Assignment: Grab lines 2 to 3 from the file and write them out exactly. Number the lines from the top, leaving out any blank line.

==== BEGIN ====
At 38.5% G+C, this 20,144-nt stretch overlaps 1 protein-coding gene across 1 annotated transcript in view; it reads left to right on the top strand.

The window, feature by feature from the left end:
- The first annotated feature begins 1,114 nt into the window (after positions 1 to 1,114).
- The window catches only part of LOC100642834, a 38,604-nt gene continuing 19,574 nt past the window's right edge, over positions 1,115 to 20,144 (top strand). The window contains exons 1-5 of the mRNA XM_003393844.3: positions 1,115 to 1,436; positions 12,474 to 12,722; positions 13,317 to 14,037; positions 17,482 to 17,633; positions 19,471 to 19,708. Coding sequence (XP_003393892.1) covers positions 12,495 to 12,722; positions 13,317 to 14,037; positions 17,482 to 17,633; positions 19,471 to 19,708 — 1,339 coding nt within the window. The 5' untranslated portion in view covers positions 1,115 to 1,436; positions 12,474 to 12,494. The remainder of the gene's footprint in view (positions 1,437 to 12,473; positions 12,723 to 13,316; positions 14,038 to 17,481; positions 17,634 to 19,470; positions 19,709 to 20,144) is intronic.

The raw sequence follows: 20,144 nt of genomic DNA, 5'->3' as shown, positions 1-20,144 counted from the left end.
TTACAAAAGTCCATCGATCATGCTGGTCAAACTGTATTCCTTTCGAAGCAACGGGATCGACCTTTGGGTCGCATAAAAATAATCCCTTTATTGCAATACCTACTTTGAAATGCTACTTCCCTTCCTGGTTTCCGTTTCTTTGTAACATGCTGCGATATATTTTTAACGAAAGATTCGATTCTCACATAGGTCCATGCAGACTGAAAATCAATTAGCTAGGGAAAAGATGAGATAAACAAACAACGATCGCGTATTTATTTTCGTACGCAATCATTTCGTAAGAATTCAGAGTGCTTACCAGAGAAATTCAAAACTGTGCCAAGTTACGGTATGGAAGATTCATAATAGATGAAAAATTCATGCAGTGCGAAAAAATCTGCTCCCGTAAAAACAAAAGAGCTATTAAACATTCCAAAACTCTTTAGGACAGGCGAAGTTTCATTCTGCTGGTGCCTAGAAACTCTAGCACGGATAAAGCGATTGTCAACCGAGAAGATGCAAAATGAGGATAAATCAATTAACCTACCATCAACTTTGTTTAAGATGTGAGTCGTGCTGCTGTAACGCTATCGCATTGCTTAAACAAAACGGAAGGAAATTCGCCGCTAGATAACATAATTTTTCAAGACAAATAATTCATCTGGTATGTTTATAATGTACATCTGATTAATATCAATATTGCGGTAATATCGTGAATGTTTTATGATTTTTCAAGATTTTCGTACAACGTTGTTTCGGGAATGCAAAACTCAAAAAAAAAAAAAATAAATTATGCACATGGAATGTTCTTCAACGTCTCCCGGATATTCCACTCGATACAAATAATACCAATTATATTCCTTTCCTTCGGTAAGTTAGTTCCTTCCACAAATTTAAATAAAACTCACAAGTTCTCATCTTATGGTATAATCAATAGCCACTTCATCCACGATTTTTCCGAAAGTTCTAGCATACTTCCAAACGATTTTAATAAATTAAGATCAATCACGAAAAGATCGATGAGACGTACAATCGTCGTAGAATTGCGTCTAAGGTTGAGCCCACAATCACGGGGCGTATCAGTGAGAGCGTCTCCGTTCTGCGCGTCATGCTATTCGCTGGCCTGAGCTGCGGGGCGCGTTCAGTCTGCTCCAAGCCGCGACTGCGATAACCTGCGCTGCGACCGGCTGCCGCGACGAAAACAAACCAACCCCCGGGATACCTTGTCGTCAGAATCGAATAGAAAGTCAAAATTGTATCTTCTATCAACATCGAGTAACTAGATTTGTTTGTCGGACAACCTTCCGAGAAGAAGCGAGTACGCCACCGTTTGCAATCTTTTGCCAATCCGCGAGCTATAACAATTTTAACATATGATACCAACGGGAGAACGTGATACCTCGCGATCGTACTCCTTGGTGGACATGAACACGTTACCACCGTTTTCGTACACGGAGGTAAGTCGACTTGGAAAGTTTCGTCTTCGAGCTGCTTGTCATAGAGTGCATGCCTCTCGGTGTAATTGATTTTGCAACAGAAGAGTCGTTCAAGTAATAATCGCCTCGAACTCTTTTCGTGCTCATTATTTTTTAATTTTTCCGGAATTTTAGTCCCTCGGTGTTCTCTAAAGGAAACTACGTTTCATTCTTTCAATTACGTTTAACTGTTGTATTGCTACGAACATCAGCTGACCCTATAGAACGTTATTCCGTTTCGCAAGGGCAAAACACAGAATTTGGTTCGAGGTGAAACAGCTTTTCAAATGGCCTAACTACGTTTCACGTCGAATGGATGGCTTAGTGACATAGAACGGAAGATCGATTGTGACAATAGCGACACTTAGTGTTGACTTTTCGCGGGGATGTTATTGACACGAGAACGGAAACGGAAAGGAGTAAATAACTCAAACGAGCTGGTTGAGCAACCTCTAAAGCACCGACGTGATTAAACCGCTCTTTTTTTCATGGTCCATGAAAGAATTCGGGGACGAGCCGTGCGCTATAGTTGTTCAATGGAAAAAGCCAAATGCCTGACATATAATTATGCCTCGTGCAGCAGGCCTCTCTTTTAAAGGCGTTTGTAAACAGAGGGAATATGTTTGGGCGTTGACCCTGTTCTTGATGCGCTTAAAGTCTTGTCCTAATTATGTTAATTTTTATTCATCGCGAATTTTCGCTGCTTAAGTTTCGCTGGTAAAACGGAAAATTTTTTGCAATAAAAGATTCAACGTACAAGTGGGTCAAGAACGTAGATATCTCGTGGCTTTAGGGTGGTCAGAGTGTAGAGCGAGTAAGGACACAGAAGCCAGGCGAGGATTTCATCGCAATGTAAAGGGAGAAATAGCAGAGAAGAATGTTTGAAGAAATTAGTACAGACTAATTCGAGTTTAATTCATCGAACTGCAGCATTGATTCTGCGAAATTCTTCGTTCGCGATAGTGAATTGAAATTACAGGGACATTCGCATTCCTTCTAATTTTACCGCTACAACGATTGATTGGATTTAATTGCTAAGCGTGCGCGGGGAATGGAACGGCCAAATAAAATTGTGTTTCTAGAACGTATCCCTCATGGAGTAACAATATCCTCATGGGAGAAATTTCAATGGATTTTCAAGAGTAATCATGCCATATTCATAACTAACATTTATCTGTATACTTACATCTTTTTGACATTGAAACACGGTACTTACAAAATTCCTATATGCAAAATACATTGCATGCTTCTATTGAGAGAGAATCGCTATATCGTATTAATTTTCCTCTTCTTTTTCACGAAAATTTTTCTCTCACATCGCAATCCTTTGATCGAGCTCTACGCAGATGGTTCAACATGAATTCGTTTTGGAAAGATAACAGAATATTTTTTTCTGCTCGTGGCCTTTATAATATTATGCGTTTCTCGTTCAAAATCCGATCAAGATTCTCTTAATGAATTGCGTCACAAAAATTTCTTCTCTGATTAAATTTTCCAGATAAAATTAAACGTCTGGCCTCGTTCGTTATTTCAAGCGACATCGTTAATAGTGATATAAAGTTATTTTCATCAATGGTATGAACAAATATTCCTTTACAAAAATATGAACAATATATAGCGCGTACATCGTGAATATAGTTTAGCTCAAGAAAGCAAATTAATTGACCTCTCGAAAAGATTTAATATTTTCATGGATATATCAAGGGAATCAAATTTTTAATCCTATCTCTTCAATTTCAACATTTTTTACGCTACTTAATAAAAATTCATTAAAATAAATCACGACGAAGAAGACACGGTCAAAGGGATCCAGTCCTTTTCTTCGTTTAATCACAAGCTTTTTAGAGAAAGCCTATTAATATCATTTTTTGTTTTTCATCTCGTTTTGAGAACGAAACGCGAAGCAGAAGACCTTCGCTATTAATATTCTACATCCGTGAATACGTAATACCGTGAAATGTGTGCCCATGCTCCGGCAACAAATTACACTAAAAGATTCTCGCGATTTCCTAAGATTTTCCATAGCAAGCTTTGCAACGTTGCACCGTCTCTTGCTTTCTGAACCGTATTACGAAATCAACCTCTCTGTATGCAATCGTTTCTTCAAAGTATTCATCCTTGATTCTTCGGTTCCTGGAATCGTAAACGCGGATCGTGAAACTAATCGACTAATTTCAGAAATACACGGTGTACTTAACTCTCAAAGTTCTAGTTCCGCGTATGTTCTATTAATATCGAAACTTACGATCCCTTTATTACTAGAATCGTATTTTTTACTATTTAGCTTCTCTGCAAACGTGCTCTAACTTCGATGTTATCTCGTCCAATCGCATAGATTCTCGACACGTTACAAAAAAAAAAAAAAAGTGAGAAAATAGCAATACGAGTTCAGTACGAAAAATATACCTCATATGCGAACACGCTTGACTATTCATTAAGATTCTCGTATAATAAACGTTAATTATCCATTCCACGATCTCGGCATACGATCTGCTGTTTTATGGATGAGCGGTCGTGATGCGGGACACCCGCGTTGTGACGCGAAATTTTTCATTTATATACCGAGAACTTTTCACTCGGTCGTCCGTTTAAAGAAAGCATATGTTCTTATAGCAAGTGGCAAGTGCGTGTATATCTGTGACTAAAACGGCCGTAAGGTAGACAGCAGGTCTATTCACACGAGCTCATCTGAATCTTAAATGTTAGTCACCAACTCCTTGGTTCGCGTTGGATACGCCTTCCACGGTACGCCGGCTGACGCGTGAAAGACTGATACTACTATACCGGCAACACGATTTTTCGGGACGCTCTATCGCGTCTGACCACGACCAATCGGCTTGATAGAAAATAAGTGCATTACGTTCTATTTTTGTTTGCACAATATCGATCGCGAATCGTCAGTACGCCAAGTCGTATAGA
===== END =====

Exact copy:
The window, feature by feature from the left end:
- The first annotated feature begins 1,114 nt into the window (after positions 1 to 1,114).